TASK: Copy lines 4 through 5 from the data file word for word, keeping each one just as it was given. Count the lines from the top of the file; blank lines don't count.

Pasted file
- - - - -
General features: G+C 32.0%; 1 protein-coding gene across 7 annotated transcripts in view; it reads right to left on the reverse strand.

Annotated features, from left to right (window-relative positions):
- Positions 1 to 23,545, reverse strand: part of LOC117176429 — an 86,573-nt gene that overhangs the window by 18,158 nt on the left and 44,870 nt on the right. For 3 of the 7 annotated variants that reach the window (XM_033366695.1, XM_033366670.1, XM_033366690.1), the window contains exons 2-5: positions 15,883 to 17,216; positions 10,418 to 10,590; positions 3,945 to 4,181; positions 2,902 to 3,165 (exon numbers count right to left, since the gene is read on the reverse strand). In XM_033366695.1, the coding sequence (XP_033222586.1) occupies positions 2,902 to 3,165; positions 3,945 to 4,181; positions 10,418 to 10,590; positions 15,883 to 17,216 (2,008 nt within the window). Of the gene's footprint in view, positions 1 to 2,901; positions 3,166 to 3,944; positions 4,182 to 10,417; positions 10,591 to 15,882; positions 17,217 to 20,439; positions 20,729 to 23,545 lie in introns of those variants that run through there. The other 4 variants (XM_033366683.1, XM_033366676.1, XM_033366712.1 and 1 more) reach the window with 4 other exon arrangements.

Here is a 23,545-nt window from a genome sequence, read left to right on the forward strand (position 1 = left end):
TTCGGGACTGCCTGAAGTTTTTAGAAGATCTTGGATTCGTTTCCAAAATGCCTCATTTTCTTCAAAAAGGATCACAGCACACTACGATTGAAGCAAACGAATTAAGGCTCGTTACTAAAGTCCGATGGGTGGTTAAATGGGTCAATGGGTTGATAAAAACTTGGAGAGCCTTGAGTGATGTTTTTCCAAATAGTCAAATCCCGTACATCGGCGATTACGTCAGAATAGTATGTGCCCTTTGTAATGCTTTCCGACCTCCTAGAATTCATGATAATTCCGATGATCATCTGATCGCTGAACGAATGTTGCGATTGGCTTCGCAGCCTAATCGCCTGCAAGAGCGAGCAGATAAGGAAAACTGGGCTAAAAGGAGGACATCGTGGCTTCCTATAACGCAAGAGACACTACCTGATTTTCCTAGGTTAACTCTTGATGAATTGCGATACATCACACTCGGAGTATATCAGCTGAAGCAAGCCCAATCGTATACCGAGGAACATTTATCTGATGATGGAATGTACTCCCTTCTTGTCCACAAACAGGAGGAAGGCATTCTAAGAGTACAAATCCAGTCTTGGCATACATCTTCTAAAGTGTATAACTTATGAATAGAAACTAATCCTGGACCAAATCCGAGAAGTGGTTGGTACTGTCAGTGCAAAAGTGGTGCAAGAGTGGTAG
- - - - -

Here is a 23,545-nt window from a genome sequence, read left to right on the forward strand (position 1 = left end):
TTCGGGACTGCCTGAAGTTTTTAGAAGATCTTGGATTCGTTTCCAAAATGCCTCATTTTCTTCAAAAAGGATCACAGCACACTACGATTGAAGCAAACGAATTAAGGCTCGTTACTAAAGTCCGATGGGTGGTTAAATGGGTCAATGGGTTGATAAAAACTTGGAGAGCCTTGAGTGATGTTTTTCCAAATAGTCAAATCCCGTACATCGGCGATTACGTCAGAATAGTATGTGCCCTTTGTAATGCTTTCCGACCTCCTAGAATTCATGATAATTCCGATGATCATCTGATCGCTGAACGAATGTTGCGATTGGCTTCGCAGCCTAATCGCCTGCAAGAGCGAGCAGATAAGGAAAACTGGGCTAAAAGGAGGACATCGTGGCTTCCTATAACGCAAGAGACACTACCTGATTTTCCTAGGTTAACTCTTGATGAATTGCGATACATCACACTCGGAGTATATCAGCTGAAGCAAGCCCAATCGTATACCGAGGAACATTTATCTGATGATGGAATGTACTCCCTTCTTGTCCACAAACAGGAGGAAGGCATTCTAAGAGTACAAATCCAGTCTTGGCATACATCTTCTAAAGTGTATAACTTATGAATAGAAACTAATCCTGGACCAAATCCGAGAAGTGGTTGGTACTGTCAGTGCAAAAGTGGTGCAAGAGTGGTAG